[PS5] Wizardry: Proving Grounds of the Mad Overlord Review

by EdEN, Owner

Wizardry: Proving Grounds of the Mad Overlord from Digital Eclipse brings us a full 3D remaster of the RPG classic now on PS5. Learn more in our Wizardry: Proving Grounds of the Mad Overlord review!


Wizardry: Proving Grounds of the Mad Overlord from Digital Eclipse brings us a full 3D remaster of the RPG classic now on PlayStation 5. Wizardry: Proving Grounds of the Mad Overlord was originally released way back in 1981 on the Apple II personal computer. It was the first game to recreate pen & paper Dungeons and Dragons RPG-type gameplay for home computers. It’s now 2024, and we’re getting a revamped take on a beloved classic that inspired so many games that launched long-running franchises that we get to enjoy to this day. We’re now getting a game that is just as challenging as the original version but with some quality-of-life improvements.

You can choose to play with the Original or Console floor layouts, which will change how you tackle floors 6, 7, and 8, with the Console option being more challenging. As you start to play, you’ll do so with these improvements activated by default under the Modern Options tab. These include having starting Attribute Points established by a random roll or starting with set points determined by your character’s lineage; making it so that when a character levels up, each attribute has a random chance to increase or receiving 1-3 points when leveling up to distribute as you see fit; establishing how aging works in the game; setting how the inn works, between having the original inn with rooms that vary in costs and HP recovery or with the expanded option by which the inn has more things for you to do, which would usually be reserved for a camp.

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On top of all that, there will also be the option for the temple design to be the original one or the expanded version, with rebalanced temple costs so that level 1 characters can be resurrected for free, as well as having additional services to offer. Thanks to the new options, you can recruit pre-made characters from the tavern of various levels based on the highest level you’ve achieved. You will also have an ambient map that shows your party’s immediate perceived surroundings, but it can be affected by teleports or spinners. This is why you should cast DUMAPIC to get a full graphical map showing what you need. There are also conversation hints that will make your characters comment on the current circumstances to help and guide you along the way. In the original, bad things could happen if your party is wiped out, such as losing their items or gold or having a character be eaten, thus making it unrecoverable! This remake turns this off by default.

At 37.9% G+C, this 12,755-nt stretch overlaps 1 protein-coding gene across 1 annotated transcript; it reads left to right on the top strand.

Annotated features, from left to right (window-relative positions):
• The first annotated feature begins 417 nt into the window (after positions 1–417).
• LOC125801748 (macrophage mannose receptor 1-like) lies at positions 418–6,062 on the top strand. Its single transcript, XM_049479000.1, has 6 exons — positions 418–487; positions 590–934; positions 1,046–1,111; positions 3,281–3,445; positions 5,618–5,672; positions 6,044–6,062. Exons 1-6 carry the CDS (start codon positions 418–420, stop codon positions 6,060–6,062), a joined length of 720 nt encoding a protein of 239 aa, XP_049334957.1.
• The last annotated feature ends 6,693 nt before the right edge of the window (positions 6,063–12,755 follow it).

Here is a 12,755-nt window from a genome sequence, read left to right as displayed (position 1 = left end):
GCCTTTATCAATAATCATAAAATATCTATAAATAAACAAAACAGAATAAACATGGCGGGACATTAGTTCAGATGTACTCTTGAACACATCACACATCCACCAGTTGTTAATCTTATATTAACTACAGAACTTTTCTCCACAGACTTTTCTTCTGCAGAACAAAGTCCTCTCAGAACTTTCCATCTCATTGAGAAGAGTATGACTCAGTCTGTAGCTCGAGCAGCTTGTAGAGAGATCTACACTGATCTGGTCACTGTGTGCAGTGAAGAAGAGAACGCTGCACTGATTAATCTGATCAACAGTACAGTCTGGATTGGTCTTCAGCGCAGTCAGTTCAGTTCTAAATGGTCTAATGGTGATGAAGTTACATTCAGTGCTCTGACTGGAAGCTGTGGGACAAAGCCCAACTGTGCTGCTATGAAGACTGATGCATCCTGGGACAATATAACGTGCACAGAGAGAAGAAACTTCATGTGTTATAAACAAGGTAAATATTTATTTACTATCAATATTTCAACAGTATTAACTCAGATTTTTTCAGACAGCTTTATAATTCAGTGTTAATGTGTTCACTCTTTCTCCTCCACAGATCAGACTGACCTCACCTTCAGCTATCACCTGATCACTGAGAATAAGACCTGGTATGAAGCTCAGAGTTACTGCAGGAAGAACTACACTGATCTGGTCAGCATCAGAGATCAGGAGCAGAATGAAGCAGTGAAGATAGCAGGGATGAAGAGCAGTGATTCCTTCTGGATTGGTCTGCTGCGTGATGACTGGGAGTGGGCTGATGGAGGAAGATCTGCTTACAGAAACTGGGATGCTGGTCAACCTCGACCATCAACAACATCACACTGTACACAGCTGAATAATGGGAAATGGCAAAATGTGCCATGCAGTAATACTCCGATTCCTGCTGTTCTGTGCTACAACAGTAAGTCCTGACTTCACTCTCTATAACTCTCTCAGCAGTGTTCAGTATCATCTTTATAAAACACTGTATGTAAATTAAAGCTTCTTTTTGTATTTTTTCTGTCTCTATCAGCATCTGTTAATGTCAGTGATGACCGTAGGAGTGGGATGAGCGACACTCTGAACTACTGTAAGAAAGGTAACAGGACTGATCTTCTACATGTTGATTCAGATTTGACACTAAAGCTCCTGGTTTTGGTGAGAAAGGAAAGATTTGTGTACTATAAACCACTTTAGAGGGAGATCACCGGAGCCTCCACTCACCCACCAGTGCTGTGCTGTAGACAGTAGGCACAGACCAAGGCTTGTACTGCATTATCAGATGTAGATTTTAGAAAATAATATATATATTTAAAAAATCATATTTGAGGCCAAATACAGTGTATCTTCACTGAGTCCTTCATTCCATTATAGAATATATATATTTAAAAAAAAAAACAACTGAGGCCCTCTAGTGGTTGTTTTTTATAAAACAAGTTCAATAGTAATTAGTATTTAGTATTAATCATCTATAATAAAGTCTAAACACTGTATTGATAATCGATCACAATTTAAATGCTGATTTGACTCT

Another element that will be disabled is having enemies and characters be able to cast spells during surprise rounds. Some of the features that will be enabled are the hide action and ambush action for thieves and ninjas to use during combat, respectively, even if they are located in the back row. The enemy identification system will be set by default to have each of your characters roll to identify the enemy when encountered. This information can be kept with the default inspect enemy setting so that you can learn more by selecting inspect enemy during combat. The other option would be roll per combat, so you’d need to roll every time you meet a creature again and again. An important one is action redirection. When enabled, if an attack or spell is used against an enemy and said enemy is no more when that action is to take place, then it will be redirected to another group or enemy. The last one is for running away in turn order. As its name suggests, it will make characters attempt to run in turn order, preventing lost actions for the round for all characters if unsuccessful. You can also go into the Custom tab and mix and match these features as needed to tailor your experience.

There’s plenty for you to do in this game, and the first step of your journey will be to create the party that you’ll be using to explore the dungeon. When you start your adventure, the game will give you a little nudge in the right direction. A group of level 2 adventurers will be ready to go out on a mission into the maze. If you’re new to dungeon crawlers, using this standard party could be a good option for you to learn the basics and get a feel for how the game works. Once you get some experience under your belt, it would be a good idea to create a new party balanced based on your gameplay style.